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Today's post was written by and shared with the permission of Rusty Wright.

Ever have trouble getting people you love to embrace your life dreams? You'll likely identify with Ryan Wade in The Identical.

Music is in his soul. He has the looks, voice and moves of Elvis, and drives audiences wild. But his preacher father has different dreams for him, setting up a monumental collision.

What unfolds is a fun Rock 'n' Roll parable with an upbeat, inspiring, message about finding purpose, revealing secrets, and experiencing redemption. Tunes to get you swaying and romantic odes touch your heart as they depict young love, discovering identity, and learning what really matters.

Conflicting dreams

This fictional story spans four decades from the 1930's Great Depression to the 1970's. We see early Rock evolve as Ryan (Blake Rayne) seeks to find his way. He loves to sing, but his father (Ray Liotta; Goodfellas, Field of Dreams) wants him in the ministry. His mother (Ashley Judd; Divergent, High Crimes) quietly observes their interaction without choosing sides.

Ryan memorizes Bible verses as a child and attends Bible college as a young man. But African-American R&B captivates his heart. When Drexel Hemsley – the film's Elvis-esque figure – tops the music charts, the mesmerized Ryan feels he knows what Drexel "The Dream" is thinking. The two are dead ringers (Rayne plays both parts); Ryan insists to inquirers they're not related.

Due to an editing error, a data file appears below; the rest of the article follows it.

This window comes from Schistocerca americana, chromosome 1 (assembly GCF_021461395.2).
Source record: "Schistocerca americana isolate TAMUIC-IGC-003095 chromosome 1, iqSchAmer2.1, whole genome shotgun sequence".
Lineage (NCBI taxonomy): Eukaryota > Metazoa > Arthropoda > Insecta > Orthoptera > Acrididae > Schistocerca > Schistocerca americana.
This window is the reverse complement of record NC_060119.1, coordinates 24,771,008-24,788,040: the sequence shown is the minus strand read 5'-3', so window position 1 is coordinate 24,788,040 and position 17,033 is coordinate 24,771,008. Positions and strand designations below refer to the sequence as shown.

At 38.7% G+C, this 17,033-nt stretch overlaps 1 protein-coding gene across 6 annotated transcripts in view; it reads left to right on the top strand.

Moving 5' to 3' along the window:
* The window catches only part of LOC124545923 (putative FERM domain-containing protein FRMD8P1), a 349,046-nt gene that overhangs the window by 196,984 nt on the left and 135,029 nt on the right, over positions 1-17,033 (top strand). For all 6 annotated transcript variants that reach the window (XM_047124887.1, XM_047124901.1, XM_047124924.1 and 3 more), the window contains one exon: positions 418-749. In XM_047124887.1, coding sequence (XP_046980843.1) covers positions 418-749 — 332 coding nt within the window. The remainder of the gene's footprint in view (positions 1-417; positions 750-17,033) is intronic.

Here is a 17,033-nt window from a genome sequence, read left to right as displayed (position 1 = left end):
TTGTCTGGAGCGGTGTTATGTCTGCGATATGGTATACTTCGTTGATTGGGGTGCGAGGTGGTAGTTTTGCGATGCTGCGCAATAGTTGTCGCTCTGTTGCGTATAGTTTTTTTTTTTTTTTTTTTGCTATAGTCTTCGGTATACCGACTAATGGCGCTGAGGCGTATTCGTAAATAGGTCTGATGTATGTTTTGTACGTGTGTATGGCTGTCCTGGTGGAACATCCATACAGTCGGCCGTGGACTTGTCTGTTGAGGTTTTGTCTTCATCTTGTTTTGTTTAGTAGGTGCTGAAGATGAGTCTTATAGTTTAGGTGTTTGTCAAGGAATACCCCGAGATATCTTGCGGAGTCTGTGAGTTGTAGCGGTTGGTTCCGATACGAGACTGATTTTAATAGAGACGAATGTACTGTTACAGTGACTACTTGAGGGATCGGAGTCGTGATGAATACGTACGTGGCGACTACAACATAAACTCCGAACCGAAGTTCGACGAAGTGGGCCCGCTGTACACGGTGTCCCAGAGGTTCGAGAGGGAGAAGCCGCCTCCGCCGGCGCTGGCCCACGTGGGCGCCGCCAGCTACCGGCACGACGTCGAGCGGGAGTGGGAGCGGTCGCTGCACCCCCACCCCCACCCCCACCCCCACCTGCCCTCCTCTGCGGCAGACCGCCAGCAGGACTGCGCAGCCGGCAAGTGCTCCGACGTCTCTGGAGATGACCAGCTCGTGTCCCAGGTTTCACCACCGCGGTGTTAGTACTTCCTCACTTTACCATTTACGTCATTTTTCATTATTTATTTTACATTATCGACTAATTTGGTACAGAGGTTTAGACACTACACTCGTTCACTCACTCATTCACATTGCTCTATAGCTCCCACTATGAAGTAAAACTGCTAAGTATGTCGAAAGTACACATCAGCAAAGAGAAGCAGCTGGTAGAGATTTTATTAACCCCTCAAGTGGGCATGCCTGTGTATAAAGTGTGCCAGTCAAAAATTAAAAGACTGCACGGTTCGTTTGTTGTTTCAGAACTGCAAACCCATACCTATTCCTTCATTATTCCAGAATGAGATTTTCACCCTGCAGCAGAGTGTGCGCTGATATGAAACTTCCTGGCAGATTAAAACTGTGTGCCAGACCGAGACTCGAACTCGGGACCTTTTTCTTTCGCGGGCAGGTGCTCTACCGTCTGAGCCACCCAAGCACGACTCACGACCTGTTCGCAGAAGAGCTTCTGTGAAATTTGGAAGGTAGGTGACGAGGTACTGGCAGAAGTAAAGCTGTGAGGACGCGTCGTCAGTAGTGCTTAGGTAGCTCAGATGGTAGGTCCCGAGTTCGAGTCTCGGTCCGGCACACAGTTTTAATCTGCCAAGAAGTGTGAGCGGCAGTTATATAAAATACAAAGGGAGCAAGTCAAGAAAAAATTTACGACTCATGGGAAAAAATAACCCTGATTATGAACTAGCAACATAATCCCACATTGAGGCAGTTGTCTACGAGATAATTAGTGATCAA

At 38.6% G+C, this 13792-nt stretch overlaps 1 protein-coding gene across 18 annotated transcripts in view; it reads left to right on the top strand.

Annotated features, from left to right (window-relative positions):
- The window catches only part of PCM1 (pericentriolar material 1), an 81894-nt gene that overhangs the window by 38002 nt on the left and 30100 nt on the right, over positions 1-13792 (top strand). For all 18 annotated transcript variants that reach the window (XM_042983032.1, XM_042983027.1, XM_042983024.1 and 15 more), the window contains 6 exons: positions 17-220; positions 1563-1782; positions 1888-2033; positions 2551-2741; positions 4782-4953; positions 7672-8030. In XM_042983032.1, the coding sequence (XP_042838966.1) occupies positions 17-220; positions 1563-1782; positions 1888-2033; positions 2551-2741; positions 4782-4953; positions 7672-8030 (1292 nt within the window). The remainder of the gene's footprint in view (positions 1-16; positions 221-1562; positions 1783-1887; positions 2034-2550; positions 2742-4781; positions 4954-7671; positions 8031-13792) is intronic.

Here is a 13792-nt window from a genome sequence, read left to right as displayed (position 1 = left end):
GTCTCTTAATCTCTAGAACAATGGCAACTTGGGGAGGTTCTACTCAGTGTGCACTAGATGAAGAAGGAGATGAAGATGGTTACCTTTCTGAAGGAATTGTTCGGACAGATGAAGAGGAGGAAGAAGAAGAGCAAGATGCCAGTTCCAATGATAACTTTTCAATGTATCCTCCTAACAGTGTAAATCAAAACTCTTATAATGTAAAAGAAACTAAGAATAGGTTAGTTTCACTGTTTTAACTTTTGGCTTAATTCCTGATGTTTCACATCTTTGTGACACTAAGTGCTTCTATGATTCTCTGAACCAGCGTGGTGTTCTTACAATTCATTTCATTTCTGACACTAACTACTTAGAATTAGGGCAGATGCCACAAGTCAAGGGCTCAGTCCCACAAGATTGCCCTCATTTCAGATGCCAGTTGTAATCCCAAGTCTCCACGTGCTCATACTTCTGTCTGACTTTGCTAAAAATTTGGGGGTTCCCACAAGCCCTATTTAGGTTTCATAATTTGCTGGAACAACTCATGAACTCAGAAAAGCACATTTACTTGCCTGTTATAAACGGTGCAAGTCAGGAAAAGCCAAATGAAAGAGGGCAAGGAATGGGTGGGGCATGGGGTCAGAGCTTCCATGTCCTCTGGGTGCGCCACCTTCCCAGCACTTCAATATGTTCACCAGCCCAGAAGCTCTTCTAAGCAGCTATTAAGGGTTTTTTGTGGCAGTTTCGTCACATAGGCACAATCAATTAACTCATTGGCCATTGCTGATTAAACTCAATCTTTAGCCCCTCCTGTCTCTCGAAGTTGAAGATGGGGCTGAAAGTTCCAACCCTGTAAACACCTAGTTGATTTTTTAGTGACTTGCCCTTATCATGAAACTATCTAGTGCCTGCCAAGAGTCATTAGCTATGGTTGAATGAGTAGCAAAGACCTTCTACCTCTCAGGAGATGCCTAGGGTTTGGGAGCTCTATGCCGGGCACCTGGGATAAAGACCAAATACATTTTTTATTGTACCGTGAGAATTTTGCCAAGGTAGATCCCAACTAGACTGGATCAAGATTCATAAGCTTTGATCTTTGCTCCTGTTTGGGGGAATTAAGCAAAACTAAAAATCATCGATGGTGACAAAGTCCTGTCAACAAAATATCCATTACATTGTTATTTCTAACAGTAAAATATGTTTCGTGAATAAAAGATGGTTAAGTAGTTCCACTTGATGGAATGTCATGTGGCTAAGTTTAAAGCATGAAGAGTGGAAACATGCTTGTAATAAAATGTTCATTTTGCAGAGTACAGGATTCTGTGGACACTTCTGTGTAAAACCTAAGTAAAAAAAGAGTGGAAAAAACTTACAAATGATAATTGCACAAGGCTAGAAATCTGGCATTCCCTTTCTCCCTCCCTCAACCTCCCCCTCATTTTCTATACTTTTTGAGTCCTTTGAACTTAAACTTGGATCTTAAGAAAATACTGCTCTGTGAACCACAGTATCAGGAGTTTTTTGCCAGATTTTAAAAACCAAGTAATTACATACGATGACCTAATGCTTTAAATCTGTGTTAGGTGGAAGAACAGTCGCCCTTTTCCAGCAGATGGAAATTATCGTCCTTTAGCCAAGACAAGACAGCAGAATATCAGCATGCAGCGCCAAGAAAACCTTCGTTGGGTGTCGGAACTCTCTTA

Secret past

But we know they are, identical twins separated at birth. Their impoverished parents, amid mutual anguish, invited the Wades – childless after multiple miscarriages – to adopt one boy. Pledged to secrecy, the Wades raised Ryan as their own.

Ryan pursues a music career – eventually as "The Identical," a Drexel Hemsley impersonator – triggering painful family explosions. His mom accepts reality first, advising Ryan, "The love of God seeks us in every situation and desires our good. If He is in your dreams, nothing can stand against them."

Ryan explains to his disappointed father: "I'm just trying to be what He made me to be, and not something else." Biblical statements his dad had him memorize as a kid foreshadow his journey:

"'For I know the plans I have for you,' says the Lord. 'They are plans for good and not for disaster, to give you a future and a hope. In those days when you pray, I will listen. If you look for me wholeheartedly, you will find me.'"